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Is Technology Killing California's Public Records Law?

Cyber Dust Logo

The recent Cyber Dust secret text messaging scandal at the Fresno Unified School District is exposing gaps in California’s public records law. The app allows users to send confidential text messages that are deleted as soon as they are read. Superintendent Michael Hanson has admitted he asked senior members of his staff to use the app for district business for a short time in 2014. Now open government advocates are asking a big question: Are we entering a new age of government officials using technology to hide from public scrutiny?

"It's pretty obvious that in order to run a democracy we need to run on the principle that our officials are operating in the public interest and under public oversight," Emily Shaw, The Sunlight Foundation

As communication technology has raced forward at breakneck speed, it has left public access to vital documents in the dust. That’s the assessment of some open government advocates who say the law has not kept up with the times.

Emily Shaw works with the Sunlight Foundation, a non-profit that calls for greater government transparency.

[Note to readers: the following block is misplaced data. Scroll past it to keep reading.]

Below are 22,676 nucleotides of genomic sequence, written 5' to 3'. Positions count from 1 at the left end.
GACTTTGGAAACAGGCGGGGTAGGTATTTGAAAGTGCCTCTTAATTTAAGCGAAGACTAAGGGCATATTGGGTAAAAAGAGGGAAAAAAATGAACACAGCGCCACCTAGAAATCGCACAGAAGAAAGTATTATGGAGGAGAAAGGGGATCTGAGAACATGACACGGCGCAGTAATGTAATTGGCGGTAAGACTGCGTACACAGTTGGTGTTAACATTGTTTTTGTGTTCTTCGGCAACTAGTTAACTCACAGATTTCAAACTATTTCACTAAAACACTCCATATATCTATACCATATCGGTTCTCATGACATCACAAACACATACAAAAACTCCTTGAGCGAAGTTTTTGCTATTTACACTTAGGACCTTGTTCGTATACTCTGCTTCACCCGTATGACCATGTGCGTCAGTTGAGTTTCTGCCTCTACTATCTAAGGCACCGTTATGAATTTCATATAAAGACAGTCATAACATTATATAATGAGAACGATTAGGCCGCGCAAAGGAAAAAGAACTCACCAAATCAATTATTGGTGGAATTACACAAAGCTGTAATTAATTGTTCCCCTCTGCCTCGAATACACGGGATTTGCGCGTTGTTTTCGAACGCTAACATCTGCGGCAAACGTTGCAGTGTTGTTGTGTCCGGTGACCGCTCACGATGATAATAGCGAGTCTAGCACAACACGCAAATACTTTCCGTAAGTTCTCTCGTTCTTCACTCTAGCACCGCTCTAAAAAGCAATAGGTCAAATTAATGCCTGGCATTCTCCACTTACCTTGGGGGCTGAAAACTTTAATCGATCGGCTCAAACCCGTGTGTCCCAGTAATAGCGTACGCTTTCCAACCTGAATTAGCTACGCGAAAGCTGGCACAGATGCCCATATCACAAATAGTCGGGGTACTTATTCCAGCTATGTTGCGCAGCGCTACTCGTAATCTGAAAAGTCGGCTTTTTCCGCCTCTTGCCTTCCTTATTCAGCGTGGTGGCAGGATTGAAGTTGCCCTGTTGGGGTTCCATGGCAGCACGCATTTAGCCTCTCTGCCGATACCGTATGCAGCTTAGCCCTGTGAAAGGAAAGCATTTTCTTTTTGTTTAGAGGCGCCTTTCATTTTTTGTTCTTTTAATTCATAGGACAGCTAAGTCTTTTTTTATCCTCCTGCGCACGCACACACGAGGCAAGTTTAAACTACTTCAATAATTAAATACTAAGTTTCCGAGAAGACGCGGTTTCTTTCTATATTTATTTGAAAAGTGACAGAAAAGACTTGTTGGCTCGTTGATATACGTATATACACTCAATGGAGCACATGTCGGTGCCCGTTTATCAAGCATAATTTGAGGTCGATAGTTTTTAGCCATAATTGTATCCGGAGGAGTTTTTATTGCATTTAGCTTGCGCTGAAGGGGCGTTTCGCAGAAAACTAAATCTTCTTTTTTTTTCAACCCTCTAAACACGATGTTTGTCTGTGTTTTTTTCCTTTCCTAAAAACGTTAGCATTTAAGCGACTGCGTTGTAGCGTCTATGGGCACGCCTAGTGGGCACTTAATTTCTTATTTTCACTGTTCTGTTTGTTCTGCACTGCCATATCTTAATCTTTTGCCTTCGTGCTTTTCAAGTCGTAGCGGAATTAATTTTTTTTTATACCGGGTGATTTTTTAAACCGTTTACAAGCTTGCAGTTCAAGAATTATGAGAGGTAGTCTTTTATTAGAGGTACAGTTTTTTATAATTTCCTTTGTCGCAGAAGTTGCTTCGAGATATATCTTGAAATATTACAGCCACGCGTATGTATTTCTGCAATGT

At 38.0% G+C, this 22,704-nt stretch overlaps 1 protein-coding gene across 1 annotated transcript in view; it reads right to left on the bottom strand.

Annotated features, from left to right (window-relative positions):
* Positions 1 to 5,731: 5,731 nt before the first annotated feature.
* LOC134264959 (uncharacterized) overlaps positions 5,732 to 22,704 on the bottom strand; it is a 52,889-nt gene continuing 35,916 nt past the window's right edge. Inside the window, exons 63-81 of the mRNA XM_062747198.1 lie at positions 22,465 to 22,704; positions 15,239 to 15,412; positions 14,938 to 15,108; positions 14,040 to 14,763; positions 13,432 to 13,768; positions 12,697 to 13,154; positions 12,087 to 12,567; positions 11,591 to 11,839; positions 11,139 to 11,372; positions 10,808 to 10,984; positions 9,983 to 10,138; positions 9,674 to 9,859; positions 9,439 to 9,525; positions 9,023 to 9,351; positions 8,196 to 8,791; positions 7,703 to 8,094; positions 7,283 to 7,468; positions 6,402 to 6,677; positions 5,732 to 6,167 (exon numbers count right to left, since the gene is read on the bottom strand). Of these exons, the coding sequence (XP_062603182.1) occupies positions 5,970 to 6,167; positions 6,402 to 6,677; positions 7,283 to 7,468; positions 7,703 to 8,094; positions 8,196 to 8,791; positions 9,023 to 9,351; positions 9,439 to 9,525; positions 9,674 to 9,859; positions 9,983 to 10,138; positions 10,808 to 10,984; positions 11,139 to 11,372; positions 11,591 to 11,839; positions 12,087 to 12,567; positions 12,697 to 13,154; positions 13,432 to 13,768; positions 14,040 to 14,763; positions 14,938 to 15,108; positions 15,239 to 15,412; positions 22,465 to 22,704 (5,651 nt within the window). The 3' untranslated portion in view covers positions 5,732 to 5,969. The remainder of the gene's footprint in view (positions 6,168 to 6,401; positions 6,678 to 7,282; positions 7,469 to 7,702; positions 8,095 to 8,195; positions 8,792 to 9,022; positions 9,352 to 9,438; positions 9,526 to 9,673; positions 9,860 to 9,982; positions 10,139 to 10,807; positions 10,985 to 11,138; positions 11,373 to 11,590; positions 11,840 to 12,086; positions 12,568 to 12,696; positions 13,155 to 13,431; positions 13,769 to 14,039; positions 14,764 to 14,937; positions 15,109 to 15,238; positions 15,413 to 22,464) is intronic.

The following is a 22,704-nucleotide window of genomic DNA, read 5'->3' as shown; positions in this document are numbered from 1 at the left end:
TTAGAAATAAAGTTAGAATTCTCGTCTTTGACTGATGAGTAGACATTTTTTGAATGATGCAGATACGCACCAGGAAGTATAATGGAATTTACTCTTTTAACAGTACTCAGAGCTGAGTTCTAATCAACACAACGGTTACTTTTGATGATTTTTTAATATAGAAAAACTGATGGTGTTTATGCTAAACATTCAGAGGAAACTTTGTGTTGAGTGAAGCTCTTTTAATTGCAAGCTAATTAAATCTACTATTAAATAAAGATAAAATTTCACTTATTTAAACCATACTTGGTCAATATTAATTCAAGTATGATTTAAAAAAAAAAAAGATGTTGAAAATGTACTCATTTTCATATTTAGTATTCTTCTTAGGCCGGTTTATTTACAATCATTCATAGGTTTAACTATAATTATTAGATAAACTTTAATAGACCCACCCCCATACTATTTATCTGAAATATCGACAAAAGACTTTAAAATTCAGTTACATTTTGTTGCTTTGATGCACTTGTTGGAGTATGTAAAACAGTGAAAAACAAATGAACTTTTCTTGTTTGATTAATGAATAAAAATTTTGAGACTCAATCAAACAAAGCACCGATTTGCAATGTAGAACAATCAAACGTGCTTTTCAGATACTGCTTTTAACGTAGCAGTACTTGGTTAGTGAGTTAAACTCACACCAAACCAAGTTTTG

She finds the very existence of the secret messaging application Cyber Dust, and its use by public officials, to be a big warning sign.

“It’s pretty obvious that in order to run a democracy we need to run on the principle that our officials are operating in the public interest and under public oversight,” Shaw said.

California’s public record law allows the media and ordinary citizens access to information about what public officials are doing in their name.

It has been used to uncover corruption and scandals, like the case of Bell, California where officials personally enriched themselves with public funds. 

California does consider electronic records like texts and email to be covered under its freedom of information laws, but does not prescribe any requirements for maintaining those records. It also leaves open the question of messages sent from privately owned devices and email accounts.

Shaw says this is a concern because apps that help hide information are rapidly proliferating and Cyber Dust might just be the tip of the iceberg.

“There are a number of services out there that are working to achieve this goal of making written electronic communications disappear immediately. This is a goal that clearly there is a market for so I do not anticipate that this will be the end,” Shaw said.

Valley Public Radio decided to compare Fresno Unified’s public records retention policies with other large school districts and the City of Fresno.

It turns out, Fresno’s guidelines are more comprehensive than other districts but all policies leave gaps.

San Diego Unified School District, for example, has no blanket policy guiding employee record keeping at all.

Los Angeles Unified has a policy covering e-mail, which they keep for a year, but there is no mention of other electronic communications such as text and instant messaging.

Fresno’s policy is slightly more comprehensive covering ANY district owned electronic device that can send or receive messages.